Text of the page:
October Reads

Lots of people have favorite books that they re-read every year at about the same time. Perennial October classics include Something Wicked This Way Comes and–with a very special place in my heart–Roger Zelazny’s A Night in the Lonesome October. Last year, I contributed a story to the Lovecraft eZine‘s Night in the Lonesome October tribute issue.

For me, the annual October traditions are more likely to involve movies than books–I try to watch Monster Squad (1987) and Trick ‘r Treat (2007) at least once a year around this time, along with other seasonal fare–but I try to get into the Halloween reading spirit as well. This year, my workload is ensuring that I do less reading than I usually might around this time, but I have been making my way back through Junji Ito’s classic Uzumaki, which just got a fresh hardcover release.

It’s worth noting that a year or two back Neil Gaiman started up an All Hallow’s Read campaign, encouraging you to “give someone a scary book for Halloween.” This is an idea that I can wholeheartedly get behind. So if you’re looking for some good scary books to hand out to folks, I’ll toss out some suggestions of a few recent ones that I’ve enjoyed that seem particularly germane to the season at hand.

Valancourt Books are purveyors of fine Gothic and other out-of-print and hard-to-find titles, ranging from horror to pretty much anything else. They’re fine folks, and they used to be local here in Kansas City, and they’re going to be releasing, just in time for Halloween, The Monster Club by R. Chetwynd-Hayes. I’ve never read the book, but I’ve seen the movie, and I’m mostly familiar with Chetwynd-Hayes as the guy whose stories inspired flicks like it and the Amicus anthology picture From Beyond the Grave.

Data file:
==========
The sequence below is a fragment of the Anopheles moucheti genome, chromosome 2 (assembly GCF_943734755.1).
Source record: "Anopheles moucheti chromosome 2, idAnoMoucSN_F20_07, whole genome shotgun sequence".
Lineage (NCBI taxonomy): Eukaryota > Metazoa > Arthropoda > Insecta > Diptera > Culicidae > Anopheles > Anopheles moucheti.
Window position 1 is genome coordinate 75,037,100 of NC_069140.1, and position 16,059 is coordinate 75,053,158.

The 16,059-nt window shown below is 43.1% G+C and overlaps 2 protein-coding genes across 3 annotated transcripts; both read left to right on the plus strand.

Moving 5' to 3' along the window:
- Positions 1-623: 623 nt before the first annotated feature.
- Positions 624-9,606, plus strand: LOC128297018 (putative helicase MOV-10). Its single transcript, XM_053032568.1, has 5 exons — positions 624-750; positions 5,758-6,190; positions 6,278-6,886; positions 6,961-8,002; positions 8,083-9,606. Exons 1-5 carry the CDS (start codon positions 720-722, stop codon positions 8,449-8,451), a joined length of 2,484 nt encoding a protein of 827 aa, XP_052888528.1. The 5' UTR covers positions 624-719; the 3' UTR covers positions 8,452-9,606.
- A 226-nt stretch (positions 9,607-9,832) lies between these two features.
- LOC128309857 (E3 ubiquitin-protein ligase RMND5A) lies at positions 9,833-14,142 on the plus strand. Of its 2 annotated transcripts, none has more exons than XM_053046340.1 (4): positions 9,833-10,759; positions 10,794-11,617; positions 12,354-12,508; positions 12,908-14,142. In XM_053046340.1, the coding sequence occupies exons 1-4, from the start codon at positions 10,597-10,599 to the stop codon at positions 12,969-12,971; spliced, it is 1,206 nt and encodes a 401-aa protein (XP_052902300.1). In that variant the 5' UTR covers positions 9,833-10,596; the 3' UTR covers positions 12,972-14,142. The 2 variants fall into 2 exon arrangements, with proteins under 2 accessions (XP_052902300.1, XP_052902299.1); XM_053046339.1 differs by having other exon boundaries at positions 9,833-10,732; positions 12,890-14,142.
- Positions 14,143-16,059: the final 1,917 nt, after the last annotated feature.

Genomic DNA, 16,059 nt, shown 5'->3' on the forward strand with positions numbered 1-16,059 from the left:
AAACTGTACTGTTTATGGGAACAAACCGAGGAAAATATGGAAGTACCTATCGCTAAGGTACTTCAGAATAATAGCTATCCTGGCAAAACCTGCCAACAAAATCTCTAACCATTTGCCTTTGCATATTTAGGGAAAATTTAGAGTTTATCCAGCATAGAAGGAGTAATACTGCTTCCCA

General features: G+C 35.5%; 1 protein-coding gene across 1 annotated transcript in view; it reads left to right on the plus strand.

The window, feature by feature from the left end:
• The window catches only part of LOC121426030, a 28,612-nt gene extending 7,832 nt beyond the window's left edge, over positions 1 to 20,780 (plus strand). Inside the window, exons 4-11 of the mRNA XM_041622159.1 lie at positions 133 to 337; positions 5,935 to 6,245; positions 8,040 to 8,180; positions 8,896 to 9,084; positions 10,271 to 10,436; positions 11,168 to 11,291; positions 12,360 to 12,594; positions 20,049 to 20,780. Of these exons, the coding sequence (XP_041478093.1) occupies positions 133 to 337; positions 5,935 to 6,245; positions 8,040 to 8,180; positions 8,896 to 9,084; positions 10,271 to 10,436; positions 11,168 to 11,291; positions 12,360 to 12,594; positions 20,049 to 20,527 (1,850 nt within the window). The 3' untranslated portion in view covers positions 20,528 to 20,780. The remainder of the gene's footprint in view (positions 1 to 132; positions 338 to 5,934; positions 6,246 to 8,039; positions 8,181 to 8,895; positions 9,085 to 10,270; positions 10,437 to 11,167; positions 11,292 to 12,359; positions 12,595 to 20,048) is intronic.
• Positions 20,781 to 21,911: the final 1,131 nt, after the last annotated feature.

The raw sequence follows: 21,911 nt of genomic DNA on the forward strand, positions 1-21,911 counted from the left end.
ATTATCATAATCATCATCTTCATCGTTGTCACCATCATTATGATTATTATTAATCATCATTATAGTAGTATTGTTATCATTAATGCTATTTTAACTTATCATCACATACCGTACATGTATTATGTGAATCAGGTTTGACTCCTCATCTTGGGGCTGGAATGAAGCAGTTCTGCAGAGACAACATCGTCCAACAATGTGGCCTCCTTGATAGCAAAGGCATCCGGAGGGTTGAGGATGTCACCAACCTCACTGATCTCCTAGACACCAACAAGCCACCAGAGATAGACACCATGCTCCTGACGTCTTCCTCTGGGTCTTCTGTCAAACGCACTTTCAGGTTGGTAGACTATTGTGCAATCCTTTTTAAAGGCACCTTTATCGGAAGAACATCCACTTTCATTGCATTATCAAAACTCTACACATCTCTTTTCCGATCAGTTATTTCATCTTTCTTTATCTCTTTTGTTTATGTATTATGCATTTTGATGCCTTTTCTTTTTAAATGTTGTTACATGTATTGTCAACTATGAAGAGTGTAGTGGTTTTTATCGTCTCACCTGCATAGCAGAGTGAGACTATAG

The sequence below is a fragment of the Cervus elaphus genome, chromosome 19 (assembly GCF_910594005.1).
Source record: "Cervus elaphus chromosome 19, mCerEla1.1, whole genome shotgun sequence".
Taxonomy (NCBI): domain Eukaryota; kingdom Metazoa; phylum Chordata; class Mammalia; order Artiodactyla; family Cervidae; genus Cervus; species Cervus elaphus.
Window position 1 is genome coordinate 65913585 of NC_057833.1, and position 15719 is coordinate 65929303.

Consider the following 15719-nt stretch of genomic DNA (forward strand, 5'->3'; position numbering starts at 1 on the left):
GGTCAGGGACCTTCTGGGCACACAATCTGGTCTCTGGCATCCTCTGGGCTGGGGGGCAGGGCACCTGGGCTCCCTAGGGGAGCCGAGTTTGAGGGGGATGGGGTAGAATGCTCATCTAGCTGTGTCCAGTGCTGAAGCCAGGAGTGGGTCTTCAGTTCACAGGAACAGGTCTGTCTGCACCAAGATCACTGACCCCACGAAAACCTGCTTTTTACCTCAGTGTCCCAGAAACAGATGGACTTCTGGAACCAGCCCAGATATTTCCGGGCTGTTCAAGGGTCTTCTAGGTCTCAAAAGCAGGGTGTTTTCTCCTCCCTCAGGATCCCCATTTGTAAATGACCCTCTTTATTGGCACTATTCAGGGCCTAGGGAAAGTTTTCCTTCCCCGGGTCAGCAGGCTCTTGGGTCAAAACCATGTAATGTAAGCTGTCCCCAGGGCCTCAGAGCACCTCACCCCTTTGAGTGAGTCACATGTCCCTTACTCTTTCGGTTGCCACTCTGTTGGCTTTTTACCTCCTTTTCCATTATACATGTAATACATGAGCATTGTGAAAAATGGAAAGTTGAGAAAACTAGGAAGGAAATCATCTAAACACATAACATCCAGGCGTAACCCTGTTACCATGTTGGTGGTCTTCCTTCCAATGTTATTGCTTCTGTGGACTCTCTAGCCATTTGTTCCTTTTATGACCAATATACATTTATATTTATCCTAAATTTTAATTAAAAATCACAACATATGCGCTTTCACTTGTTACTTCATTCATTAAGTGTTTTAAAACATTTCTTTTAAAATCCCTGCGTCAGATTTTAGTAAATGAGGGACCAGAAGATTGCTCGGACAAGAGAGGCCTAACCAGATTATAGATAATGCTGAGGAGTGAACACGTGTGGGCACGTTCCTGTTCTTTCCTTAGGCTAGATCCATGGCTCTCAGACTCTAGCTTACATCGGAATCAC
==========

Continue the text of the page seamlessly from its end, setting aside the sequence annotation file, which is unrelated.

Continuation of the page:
I’m particularly fond of Valancourt because they also released another book that would make a great Halloween treat: J.B. Priestley’s Benighted, for which I wrote the introduction.

Back on the subject of books that I haven’t read yet, I haven’t yet knocked out Adam Cesare and Matt Serafini’s All-Night Terror, but I have no doubt that it’ll be a perfect read for the season, and at a price that can’t be beat. Also, how could you resist that premise?

Now on to books that I actually have read! I just finished The Halloween Legion, which is a cute, pulpy comic book that’s equal parts 50s sci-fi film, early Fantastic Four comic, Ray Bradbury, and those live-action Disney flicks from the 70s, all with great art by Thomas Boatwright, one of my favorite artists and a guy who hasn’t yet hit as big as he really should. As I said in my Goodreads review, it’s really hard to go far wrong with a book that’s got a mummy, a zombie alligator, and flying shrunken heads all within the first two pages.

Earlier in the year I read and talked about my friend Ian Rogers’ debut collection Every House is Haunted, but it bears repeating. It’s one of the best horror collections I’ve ever read, full stop, and it’s got the perfect atmosphere for the autumn season. If the tastes of the people on your All Hallow’s Read gift list lean a little less toward the spooky and more toward the erotic or the hilarious or both (with still more than a dollop of spooky), you could do worse than to pick up Molly Tanzer’s debut A Pretty Mouth, which came out last year around this time. Molly’s one of the best of us, and she’s got a new collection on its way out from Egaeus Press, so you’ll want to snap this one up so that you can say you were reading her back when.

There are no shortage of other books I could recommend for your October reading edification, but I’ll run out of time and space long before I hit them all. Try Silvia Moreno-Garcia’s This Strange Way of Dying or John Langan’s brilliant second collection The Wide Carnivorous Sky. Looking for something from a variety of authors? Try Tales of Jack the Ripper, if you haven’t already, which features my story “Ripperology.” Red Jack may not be the first thing you think of when Halloween rolls around, but there’s plenty of fog and autumn chill in those pages, I can assure you.

And of course, I fancy that my own humble collection, Never Bet the Devil & Other Warnings would make a pretty solid late-October read, or All Hallow’s gift. This is my season, after all, and I like to think that my love for it, and for all things spooky and monstrous, comes through in all my stories.

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